Julie: It’s interesting because our focus is broadly on gathering input, and input can work in a business in a very strategic way, it can help you understand the offer that you should deliver, the needs of clients, how often you should meet all of those things. But I’ve been really interested in this question that you asked which is more about how do you drive a deeper conversation. And the way that I think about it is, that a deep conversation needs to reflect what is on the mind of the client in the moment. What are they concerned about, what are they inspired by, what’s their level of confidence. All of that, in my mind, informs the best possible conversation. But those things are really fluid, I don’t know about you, maybe it’s just me but I feel different right this moment than I did yesterday, at this time. Things change, the context changes. And so I think that this has really raised kind of an interesting challenge for advisors is, how do I how do I gather data from my clients that is in the moment, and can support a deeper conversation so. So we’ve been focusing a lot of attention on what what information can I gather for example, that allows me to co create the review agenda so that as an advisor I’m not just focused on the 10 things I had on my standard agenda, I’m actually focused on, where’s my client at, how are they feeling what’s going on, what are they concerned about and using that to change the conversation.
WallStreetBets is a Crowd-Sourced Hedge Fund
Craig: I want to go back to the WallStreetBets guys. If you read the WallStreetBets forum before this happened they do a lot of fundamental analysis, they do a lot of reviews and research on these companies to find their targets. And it’s very similar to how a hedge fund works, right, they look for opportunities to make money to arbitrage and to find even areas where it’s like a crowdsource hedge fund. But people want to say, oh this is terrible that these guys are doing this, but it’s exactly the same as rich hedge fund guys in the Hamptons at a party saying, oh, here’s what we’re doing, you want to get in on it, they’re just doing out in the open they’re being complete transparent about it.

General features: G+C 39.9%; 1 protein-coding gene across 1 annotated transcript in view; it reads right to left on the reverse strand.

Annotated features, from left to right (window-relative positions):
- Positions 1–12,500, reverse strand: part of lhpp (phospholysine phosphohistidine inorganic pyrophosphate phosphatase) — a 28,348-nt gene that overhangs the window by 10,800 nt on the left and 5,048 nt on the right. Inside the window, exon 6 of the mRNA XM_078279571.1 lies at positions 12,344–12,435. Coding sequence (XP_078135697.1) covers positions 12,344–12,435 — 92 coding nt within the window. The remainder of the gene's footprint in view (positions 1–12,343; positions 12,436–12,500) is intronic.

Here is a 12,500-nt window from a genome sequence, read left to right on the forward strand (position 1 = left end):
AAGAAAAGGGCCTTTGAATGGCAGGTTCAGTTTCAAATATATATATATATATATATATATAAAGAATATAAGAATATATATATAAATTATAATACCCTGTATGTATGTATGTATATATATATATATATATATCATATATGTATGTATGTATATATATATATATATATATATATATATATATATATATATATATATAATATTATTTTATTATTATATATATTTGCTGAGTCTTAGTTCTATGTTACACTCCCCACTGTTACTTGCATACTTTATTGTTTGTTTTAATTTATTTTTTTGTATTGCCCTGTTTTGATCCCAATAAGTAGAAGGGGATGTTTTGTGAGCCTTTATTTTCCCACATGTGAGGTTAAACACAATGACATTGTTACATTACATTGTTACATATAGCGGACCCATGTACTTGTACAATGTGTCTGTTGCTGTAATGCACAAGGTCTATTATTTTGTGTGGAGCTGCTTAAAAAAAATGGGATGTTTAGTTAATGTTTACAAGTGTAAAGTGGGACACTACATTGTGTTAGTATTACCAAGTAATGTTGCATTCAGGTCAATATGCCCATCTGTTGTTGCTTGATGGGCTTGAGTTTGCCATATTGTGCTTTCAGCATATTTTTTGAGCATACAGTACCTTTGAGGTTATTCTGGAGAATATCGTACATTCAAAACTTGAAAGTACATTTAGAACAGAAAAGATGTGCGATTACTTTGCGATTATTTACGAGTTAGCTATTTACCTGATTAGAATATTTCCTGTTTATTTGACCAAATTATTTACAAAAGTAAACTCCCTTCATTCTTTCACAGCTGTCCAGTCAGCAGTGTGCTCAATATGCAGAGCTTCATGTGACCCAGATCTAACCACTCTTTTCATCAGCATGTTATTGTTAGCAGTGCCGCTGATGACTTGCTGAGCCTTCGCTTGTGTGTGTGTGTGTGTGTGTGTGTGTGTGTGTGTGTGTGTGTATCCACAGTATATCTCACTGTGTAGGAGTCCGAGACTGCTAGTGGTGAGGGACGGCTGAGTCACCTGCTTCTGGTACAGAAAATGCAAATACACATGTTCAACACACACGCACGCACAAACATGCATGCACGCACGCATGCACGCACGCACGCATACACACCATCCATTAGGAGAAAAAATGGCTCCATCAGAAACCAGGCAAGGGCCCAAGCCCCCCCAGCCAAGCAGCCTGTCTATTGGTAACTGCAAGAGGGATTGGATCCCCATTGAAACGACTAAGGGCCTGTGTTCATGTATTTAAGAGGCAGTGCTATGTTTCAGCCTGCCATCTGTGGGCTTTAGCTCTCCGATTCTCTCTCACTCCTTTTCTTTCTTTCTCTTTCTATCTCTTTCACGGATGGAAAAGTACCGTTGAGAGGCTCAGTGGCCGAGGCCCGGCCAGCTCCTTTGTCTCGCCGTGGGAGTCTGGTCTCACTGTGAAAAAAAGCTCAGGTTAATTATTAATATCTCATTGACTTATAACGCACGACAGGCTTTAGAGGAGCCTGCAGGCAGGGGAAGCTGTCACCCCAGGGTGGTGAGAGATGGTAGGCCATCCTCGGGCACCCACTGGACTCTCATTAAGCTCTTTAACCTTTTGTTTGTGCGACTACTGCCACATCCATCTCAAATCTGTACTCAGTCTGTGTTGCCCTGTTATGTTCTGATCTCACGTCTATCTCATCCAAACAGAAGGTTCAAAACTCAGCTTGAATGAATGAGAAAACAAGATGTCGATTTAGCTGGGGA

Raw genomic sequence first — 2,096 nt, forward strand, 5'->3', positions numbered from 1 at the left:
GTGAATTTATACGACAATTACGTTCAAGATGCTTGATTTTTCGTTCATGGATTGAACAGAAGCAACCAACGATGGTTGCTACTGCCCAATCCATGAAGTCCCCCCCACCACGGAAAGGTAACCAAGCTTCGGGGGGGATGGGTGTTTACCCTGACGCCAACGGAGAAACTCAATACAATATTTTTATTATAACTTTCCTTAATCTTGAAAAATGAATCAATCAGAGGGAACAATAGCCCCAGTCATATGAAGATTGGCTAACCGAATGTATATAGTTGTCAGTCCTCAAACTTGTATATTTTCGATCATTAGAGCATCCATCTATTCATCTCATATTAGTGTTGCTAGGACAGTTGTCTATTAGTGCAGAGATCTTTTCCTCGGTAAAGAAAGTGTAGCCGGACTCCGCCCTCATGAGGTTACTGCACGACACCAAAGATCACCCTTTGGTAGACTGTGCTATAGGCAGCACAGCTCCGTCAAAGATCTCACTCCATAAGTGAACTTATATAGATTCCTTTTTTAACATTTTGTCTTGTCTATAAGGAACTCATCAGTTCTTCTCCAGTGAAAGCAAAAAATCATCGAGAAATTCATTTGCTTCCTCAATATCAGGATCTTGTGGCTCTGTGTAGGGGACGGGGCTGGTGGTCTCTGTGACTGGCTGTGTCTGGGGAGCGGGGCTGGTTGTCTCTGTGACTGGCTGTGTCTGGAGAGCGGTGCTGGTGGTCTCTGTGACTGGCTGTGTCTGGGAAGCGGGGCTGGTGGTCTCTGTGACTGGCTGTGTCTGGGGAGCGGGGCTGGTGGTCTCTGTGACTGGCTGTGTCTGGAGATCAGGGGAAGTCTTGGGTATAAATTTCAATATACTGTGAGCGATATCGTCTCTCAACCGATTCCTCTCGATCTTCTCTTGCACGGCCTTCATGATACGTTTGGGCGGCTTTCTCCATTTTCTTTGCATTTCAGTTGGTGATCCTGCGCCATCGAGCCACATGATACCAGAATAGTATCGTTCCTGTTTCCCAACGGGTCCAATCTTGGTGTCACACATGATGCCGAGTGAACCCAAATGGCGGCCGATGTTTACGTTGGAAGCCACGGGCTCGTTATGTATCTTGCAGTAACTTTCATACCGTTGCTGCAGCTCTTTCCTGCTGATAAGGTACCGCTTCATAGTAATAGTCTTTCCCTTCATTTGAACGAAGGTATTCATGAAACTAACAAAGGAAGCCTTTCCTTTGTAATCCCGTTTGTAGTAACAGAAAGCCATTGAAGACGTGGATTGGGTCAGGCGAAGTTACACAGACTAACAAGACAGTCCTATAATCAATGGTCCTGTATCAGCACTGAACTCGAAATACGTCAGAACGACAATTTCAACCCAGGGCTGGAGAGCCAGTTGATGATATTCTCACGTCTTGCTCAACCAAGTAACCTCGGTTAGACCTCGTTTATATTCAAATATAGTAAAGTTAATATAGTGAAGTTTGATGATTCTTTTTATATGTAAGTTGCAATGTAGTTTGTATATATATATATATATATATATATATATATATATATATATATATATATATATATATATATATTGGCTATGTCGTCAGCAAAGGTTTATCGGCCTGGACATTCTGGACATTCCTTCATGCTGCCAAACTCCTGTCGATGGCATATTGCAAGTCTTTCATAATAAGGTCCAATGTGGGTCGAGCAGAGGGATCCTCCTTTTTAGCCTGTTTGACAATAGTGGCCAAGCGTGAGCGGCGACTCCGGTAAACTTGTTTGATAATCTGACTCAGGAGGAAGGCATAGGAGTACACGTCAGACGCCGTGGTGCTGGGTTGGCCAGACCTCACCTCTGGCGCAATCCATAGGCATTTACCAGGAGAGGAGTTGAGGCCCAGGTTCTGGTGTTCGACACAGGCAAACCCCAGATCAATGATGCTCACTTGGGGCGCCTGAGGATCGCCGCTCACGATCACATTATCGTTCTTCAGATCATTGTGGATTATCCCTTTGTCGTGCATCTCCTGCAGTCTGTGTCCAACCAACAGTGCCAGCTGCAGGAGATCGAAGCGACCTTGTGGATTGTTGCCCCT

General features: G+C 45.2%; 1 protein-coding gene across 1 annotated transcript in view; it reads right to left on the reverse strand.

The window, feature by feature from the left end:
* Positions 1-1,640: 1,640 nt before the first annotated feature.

Aaron: Just at tremendous scale, at tremendous scale. I think that’s a very very great point. And that’s why, man, now you think about the political leaders who chimed in on this.
Craig: Warning, political discussion. Warning, Will Robinson, danger!
Aaron: Well, the strange bedfellows that this created right I don’t know if I’ve ever agreed with AOC on anything, and yet she comes out and says there’s something wrong when you know this brokerage firm comes in and says you can’t buy more of this security. You’re taking sides on a trade, in effect, right and and you know and then she’s in the same in the same boat as Ted Cruz. I tend to look at the world that way. I think that, I just had to laugh at Elizabeth Warren parachuting in and going oh my goodness, people are making money, we must stop this!
Aaron: Her approach of saying something to the effect of “this can’t be right, the market values have to reflect the underlying fundamentals of the companies that they represent or something is wrong and this is manipulation”. Well, that’s not what the stock market is. That’s not what the stock market is at all. And thanks to her, there’s some hedge fund guys who probably are not going to have to sell their second yachts, so congratulations Elizabeth Warren, you save some yachts.
Aaron: But it also just speaks to where we’re at as a country and I don’t mean to sound pessimistic, I’m an optimist at heart, but man, we have got to do something about the fact that politicians don’t actually know a whole heck of a lot about what they claim to be experts in. I was talking with a friend of mine who worked for years in the Chicago option pits. And he’s like, man, I would go talk to different congressional committees in Washington DC, talking about representing the CME and some of the different options traders in Chicago. And he goes, the people who get appointed to these committees just happen to represent New York and Chicago, because the exchanges are in New York and Chicago, they don’t actually have any expertise, necessarily, and understanding what the heck it is that they are supposedly regulating, and it’s a fascinating problem, it’s one that I think our country has worked through for a while and it’s not quite solved yet but it sure needs to be.
Craig: You brought another thing that bothered me for a long time was with the CFTC and these are guys who are regulating agricultural products, and someone had the idea let’s give them commodity derivatives because commodities are agricultural products, let’s just put them together, and you’re thinking, what do they have to do with each other? Why would you give these people this gigantic market, and now they’ve got incredible control and as you said, they don’t really understand what it is they’re regulating and if you remember the Facebook hearings couple years ago.
Aaron: Yeah, there’s a slight difference between hog futures and actually taking delivery of a lot of hogs.